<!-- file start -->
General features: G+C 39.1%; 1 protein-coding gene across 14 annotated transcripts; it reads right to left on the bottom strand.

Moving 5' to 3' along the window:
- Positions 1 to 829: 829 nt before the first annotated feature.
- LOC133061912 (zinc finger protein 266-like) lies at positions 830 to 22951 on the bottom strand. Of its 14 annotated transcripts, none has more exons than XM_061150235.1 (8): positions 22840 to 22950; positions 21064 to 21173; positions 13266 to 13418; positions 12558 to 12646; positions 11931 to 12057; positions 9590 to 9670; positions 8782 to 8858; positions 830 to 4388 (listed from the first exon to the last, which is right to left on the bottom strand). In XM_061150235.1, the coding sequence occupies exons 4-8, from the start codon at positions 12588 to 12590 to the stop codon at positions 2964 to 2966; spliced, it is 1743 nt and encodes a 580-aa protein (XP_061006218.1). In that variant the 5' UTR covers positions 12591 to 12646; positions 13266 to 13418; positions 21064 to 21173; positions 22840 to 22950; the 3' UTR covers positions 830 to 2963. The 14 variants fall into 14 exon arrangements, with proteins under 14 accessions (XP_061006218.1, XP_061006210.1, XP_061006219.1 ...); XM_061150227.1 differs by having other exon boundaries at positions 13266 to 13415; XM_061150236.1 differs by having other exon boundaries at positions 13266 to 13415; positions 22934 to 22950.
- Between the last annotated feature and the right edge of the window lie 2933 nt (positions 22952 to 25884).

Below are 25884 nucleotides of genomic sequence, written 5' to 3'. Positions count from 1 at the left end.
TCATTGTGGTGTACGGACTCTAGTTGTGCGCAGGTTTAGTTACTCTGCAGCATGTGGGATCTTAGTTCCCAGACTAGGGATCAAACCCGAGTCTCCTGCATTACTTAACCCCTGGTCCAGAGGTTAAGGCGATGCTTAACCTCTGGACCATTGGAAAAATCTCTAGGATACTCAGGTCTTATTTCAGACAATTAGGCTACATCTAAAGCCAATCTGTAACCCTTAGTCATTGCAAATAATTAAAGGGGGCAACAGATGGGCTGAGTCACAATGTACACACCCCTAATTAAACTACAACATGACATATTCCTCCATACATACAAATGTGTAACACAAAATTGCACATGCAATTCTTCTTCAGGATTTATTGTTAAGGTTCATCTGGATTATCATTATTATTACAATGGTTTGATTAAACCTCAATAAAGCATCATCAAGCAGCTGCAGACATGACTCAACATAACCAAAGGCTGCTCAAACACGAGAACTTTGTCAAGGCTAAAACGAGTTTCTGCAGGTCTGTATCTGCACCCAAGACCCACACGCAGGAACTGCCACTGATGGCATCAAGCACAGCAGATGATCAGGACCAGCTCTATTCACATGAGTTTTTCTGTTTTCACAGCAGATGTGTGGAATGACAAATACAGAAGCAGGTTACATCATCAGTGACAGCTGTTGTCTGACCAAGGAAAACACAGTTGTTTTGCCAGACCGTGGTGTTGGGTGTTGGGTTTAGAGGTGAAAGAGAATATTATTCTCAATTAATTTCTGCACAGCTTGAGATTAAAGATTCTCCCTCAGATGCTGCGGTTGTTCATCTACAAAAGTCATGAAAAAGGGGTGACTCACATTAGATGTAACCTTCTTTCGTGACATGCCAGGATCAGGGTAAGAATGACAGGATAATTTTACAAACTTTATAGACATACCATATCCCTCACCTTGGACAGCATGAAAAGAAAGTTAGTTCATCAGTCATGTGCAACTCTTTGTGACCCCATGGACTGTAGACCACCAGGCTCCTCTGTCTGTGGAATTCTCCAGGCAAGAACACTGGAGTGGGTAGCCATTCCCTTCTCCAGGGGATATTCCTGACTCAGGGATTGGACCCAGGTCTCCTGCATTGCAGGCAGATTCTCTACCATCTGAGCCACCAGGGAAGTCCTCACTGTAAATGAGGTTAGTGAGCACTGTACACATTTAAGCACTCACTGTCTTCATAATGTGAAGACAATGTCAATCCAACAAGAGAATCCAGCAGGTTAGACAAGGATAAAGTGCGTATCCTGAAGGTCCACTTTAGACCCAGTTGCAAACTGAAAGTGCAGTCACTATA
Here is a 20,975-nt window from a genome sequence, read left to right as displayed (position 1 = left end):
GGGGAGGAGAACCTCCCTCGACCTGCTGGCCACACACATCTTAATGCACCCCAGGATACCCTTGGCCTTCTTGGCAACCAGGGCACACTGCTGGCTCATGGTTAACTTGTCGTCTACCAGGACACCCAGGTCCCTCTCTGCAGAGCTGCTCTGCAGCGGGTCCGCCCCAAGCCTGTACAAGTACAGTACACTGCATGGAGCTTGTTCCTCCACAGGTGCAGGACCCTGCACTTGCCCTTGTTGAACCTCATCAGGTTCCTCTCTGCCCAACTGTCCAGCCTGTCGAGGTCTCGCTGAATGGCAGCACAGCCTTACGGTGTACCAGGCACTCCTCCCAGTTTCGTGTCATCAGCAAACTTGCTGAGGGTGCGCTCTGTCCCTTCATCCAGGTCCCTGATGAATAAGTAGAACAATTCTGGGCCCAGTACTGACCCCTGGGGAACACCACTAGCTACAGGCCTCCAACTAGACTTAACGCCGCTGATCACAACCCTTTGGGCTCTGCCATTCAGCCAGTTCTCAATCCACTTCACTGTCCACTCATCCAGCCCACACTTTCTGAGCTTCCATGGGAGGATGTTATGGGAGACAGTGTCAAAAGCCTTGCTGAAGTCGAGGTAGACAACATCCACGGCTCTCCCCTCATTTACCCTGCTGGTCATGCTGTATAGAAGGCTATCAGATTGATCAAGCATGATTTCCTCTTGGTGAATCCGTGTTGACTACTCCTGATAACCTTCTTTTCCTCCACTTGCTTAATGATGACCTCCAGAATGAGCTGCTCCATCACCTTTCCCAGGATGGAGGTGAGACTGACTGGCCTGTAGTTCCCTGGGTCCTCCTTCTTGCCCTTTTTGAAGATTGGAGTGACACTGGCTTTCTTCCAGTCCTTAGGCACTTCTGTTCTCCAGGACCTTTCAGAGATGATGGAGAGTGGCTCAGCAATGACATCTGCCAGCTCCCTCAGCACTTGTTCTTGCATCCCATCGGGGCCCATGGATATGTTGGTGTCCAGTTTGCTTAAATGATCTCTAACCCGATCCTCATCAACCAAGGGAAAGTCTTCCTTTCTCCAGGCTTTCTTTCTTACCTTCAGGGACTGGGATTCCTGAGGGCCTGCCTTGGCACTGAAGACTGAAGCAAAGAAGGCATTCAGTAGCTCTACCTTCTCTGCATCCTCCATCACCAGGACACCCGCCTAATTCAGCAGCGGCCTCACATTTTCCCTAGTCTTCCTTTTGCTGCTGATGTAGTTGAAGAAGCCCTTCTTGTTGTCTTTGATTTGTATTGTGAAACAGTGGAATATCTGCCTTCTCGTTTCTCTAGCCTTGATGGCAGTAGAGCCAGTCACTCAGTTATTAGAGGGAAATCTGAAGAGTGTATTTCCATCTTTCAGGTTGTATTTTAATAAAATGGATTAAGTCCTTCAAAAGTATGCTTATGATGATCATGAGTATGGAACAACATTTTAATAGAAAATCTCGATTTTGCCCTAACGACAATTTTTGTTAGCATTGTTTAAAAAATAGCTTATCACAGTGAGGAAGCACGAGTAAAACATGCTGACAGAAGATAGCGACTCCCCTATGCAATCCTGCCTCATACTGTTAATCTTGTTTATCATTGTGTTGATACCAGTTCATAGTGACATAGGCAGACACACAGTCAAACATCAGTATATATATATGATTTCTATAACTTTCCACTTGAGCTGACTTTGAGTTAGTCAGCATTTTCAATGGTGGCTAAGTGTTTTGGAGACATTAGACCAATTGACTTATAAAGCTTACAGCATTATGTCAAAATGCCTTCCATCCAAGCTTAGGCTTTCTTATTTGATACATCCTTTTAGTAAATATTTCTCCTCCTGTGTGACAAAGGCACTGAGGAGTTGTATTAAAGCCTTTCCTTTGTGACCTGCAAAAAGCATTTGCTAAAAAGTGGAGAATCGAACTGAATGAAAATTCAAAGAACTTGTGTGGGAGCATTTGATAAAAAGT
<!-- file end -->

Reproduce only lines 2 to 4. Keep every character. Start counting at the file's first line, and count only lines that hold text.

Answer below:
Moving 5' to 3' along the window:
- Positions 1 to 829: 829 nt before the first annotated feature.
- LOC133061912 (zinc finger protein 266-like) lies at positions 830 to 22951 on the bottom strand. Of its 14 annotated transcripts, none has more exons than XM_061150235.1 (8): positions 22840 to 22950; positions 21064 to 21173; positions 13266 to 13418; positions 12558 to 12646; positions 11931 to 12057; positions 9590 to 9670; positions 8782 to 8858; positions 830 to 4388 (listed from the first exon to the last, which is right to left on the bottom strand). In XM_061150235.1, the coding sequence occupies exons 4-8, from the start codon at positions 12588 to 12590 to the stop codon at positions 2964 to 2966; spliced, it is 1743 nt and encodes a 580-aa protein (XP_061006218.1). In that variant the 5' UTR covers positions 12591 to 12646; positions 13266 to 13418; positions 21064 to 21173; positions 22840 to 22950; the 3' UTR covers positions 830 to 2963. The 14 variants fall into 14 exon arrangements, with proteins under 14 accessions (XP_061006218.1, XP_061006210.1, XP_061006219.1 ...); XM_061150227.1 differs by having other exon boundaries at positions 13266 to 13415; XM_061150236.1 differs by having other exon boundaries at positions 13266 to 13415; positions 22934 to 22950.